in Washington. Nasser, they said, was about to launch a lopsided war
against them and they needed American support. It was a lie. In fact, as
Menachem Begin admitted years later, it was Israel that was planning a
first strike attack on Egypt. "We . . . had a choice," Begin said in 1982,
when he was Israel's prime minister. "The Egyptian army concentrations
in the Sinai approaches do not prove that Nasser was really about to
attack us. We must be honest with ourselves. We decided to attack him."
Had Israel brought the United States into a first-strike war against
Egypt and the Arab world, the results might have been calamitous. The
USSR would almost certainly have gone to the defense of its Arab friends,
leading to a direct battlefield confrontation between U.S. and Soviet
forces. Such a dangerous prospect could have touched off a nuclear war.
With the growing possibility of U.S. involvement in a Middle East war,
the Joint Chiefs of Staff needed rapid intelligence on the ground situation
in Egypt. Above all, they wanted to know how many Soviet troops, if any,
were currently in Egypt and what kinds of weapons they had. Also, if
U.S. fighter planes were to enter the conflict, it was essential to pinpoint
the locations of surface-to-air missile batteries. If troops went in, it would
be vital to know the locations and strength of opposing forces.
Under the gun to provide answers, officials at NSA considered their
options. Land-based stations, like the one in Cyprus, were too far away
to collect the narrow line-of-sight signals used by air defense radar, fire
control radar, microwave communications, and other targets.
Airborne Sigint platforms”Air Force C-130s and Navy EC-121s”
could collect some of this. But after allowing for time to and from the


157
"orbit areas," the aircrews would only have about five hours on station”
too short a time for the sustained collection that was required. Adding
aircraft was also an option but finding extra signals intelligence planes
would be very difficult. Also, downtime and maintenance on those
aircraft was greater than for any other kind of platform.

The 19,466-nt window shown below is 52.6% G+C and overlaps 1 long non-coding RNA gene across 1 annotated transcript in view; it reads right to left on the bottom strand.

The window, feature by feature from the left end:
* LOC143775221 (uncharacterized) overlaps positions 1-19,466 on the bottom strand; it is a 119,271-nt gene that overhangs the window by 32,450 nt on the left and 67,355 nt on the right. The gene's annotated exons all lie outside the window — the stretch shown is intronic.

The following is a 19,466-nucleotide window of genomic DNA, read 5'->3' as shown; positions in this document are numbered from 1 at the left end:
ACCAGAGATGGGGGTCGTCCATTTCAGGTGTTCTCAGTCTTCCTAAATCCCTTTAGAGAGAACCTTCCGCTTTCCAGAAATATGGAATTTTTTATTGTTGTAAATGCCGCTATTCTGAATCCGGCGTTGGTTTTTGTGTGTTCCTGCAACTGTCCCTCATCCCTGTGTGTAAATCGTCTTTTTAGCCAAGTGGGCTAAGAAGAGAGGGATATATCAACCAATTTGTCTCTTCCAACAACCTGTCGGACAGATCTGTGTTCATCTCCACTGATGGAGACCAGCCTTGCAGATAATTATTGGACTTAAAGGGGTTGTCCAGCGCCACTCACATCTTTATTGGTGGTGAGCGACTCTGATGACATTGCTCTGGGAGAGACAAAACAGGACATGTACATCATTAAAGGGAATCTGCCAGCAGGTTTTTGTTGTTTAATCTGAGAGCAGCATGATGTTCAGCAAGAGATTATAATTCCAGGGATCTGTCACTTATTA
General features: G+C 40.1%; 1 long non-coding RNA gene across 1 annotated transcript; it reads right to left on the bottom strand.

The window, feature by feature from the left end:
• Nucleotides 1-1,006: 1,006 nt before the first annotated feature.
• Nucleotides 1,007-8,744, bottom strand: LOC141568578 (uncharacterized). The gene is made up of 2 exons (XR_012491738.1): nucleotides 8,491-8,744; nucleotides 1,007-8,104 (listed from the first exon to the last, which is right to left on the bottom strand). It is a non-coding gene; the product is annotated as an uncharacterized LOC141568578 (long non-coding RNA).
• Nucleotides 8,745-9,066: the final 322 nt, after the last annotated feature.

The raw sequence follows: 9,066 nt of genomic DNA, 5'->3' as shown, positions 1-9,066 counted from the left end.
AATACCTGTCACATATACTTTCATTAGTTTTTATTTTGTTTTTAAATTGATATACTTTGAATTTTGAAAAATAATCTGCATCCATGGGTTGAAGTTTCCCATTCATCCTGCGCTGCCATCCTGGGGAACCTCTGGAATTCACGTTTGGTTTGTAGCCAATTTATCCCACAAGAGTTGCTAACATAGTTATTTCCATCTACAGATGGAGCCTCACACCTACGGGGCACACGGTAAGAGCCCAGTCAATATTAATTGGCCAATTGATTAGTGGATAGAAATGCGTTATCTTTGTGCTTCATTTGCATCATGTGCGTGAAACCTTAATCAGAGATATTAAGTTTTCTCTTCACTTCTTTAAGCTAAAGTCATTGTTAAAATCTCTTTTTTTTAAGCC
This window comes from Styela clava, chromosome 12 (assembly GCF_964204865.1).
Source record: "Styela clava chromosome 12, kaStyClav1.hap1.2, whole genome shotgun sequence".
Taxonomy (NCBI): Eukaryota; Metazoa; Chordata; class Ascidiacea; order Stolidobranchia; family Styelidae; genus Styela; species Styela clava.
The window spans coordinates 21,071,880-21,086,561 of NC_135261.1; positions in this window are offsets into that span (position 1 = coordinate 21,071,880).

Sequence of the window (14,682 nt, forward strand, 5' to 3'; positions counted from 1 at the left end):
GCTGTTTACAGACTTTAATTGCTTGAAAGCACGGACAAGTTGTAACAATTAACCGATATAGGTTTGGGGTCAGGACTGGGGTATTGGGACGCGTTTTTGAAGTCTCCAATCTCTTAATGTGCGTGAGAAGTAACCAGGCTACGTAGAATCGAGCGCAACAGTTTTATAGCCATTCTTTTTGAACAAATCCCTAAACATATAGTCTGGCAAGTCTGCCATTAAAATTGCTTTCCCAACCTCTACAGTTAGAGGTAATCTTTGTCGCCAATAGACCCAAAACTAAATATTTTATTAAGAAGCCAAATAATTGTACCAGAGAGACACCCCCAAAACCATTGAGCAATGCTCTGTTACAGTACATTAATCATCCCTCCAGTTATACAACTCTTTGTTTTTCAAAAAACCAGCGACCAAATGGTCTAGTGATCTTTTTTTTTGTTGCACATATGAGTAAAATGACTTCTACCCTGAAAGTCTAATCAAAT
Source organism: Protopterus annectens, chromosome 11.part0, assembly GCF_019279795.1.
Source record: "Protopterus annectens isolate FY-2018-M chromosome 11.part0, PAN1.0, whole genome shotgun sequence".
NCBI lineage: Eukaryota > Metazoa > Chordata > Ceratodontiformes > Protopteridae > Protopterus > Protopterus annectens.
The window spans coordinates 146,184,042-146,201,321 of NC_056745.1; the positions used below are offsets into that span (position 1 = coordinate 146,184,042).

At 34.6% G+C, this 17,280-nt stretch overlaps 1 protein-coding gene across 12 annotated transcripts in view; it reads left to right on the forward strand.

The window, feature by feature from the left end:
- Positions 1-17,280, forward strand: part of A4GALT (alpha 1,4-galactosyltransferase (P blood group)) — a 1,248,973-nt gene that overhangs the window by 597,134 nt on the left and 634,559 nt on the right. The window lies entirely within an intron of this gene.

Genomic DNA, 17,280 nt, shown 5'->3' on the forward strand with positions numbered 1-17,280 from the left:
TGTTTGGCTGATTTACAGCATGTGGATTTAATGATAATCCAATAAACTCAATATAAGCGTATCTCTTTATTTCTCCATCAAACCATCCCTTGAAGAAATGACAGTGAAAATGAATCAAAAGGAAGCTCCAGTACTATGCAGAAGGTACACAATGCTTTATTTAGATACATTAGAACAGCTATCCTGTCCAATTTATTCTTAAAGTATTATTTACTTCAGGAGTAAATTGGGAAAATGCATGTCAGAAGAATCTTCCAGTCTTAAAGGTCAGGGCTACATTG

Finally there were the ships, which was the best option. Because they
could sail relatively close, they could pick up the most important signals.
Also, unlike the aircraft, they could remain on station for weeks at a
time, eavesdropping, locating transmitters, and analyzing the
intelligence. At the time, the USS Oxford and Jamestown were in
Southeast Asia; the USS Georgetown and Belmont were eavesdropping off
South America; and the USNS Muller was monitoring signals off Cuba.
That left the USNS Valdez and the USS Liberty. The Valdez had just
completed a long mission and was near Gibraltar on its way back to the
United States. On the other hand, the Liberty, which was larger and
faster, had just begun a: new mission and was relatively close, in port in
Abidjan.
Several months before, seeing the swells forming, NSA's G Group had
drawn up a contingency plan. It would position the Liberty in the area of
"L0L0" (longitude 0, latitude 0) in Africa's Gulf of Guinea, concentrating
on targets in that area, but actually positioning her far enough north
that she could make a dash for the Middle East should the need arise.
Despite the advantages, not everyone agreed on the plan. Frank Raven,
the G Group chief, argued that it was too risky. "The ship will be
defenseless out there," he insisted. "If war breaks out, she'll be alone and
vulnerable. Either side might start shooting at her. ... I say the ship
should be left where it is." But he was overruled.
On May 23, having decided to send the Liberty to the Middle East, G
Group officials notified John Connell, NSA's man at the Joint
Reconnaissance Center. A unit within the Joint Chiefs of Staff, the JRC
was responsible for coordinating air, sea, and undersea reconnaissance
operations. At 8:20 that spring evening, amid the noisy clatter of teletype